Posted by: Jeff Harvey on April 27, 2007 5:46 PM | Permalink | Reply to this

Jacques, would you agree that if AdS/QCD, AdS/CMT, now AdS/QHE, and so on… actually work, that they are telling us something about the particular vacuum of string theory that (hypothetically) we inhabit? I know that these calculations are performed using highly supersymmetric theories, and so usually one says that they just offer calculable qualitative models in the same universality class as the condensed-matter phenomena of interest - but if the real world actually consists of strings propagating on a particular geometric background, and if, under the right conditions, they behave like the idealized AdS strings, doesn’t that suggest that some of those AdS phenomena are literally happening?

I find it perplexing that this perspective isn’t raised more often. At Asymptotia, you took the view that e.g. the RHIC plasma isn’t really a 5D black hole, that’s just an approximation… but shouldn’t the success of the approximation imply that it really is something very like a 5D black hole?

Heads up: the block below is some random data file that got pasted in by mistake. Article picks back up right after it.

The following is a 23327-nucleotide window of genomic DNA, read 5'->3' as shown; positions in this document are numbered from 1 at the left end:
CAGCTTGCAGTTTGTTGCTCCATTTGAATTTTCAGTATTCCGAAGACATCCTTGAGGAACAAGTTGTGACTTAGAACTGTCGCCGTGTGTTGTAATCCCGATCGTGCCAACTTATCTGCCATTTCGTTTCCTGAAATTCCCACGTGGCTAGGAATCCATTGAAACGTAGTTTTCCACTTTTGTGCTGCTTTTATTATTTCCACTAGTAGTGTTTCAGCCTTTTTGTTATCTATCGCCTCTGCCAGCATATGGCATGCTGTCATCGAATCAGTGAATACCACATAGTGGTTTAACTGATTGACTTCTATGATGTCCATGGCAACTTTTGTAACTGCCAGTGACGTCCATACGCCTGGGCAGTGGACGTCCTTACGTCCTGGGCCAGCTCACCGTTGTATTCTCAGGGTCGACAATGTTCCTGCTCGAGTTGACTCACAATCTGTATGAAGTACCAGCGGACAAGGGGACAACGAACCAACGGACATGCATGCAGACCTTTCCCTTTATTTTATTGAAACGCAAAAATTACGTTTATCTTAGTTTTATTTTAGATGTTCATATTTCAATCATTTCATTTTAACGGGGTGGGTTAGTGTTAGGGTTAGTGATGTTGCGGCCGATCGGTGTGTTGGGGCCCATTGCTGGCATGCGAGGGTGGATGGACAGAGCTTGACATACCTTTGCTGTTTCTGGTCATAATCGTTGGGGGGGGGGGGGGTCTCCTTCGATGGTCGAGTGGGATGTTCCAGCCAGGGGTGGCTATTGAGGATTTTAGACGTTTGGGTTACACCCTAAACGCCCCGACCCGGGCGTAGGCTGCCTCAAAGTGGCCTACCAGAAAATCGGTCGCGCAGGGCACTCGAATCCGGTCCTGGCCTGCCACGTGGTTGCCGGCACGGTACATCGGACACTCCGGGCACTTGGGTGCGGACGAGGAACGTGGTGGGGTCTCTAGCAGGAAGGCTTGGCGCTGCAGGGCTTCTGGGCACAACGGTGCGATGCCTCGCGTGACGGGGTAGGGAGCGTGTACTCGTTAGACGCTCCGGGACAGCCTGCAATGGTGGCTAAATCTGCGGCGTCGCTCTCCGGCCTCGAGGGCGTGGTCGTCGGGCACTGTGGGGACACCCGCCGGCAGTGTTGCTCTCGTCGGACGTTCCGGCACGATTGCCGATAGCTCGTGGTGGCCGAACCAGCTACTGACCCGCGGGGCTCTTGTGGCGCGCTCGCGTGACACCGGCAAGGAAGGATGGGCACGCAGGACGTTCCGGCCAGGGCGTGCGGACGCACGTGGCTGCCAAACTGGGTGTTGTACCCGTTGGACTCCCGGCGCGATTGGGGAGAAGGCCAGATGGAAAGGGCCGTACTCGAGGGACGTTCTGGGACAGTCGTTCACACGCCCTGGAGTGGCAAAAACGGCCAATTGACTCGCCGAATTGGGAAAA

To put it another way: At Clifford Johnson’s, you were prepared to say that finite-temperature N=4 SYM really is a 5D black hole. The real world isn’t N=4 SYM, but it is some theory - call it X - and the RHIC plasma is exactly, not just approximately, a phenomenon in X. Mustn’t it therefore be true that the RHIC plasma really is holographically identical to - something? :-)

I brought up such topics with Lubos Motl once and he helpfully reminded me of the Randall-Sundrum picture, where you do have some gravity on the brane and not just in the bulk. That seems like the most straightforward way of “taking AdS/QCD literally” - to embed it in a RS-type realization of the standard model, if such can be found. I said to Lubos, can we throw in AdS/CMT and Kerr/CFT as well, and he said, all these things work in different ways. But it seems to me that if all these various forms of gauge/gravity duality do apply simultaneously to phenomena coexisting in the same world, then one should try to “take them literally” all at the same time. QCD, condensed matter, astrophysical black holes, that’s a big chunk of the real world right there. There’s more than one black hole in the real world, so first of all we need to have a CFT dual for a multi-black hole state, and then we need to embed the standard model fields in that somehow… that’s my thinking, but I’m not yet at the stage where I can try to implement this program.

Posted by: Mitchell Porter on August 12, 2010 5:19 AM | Permalink | Reply to this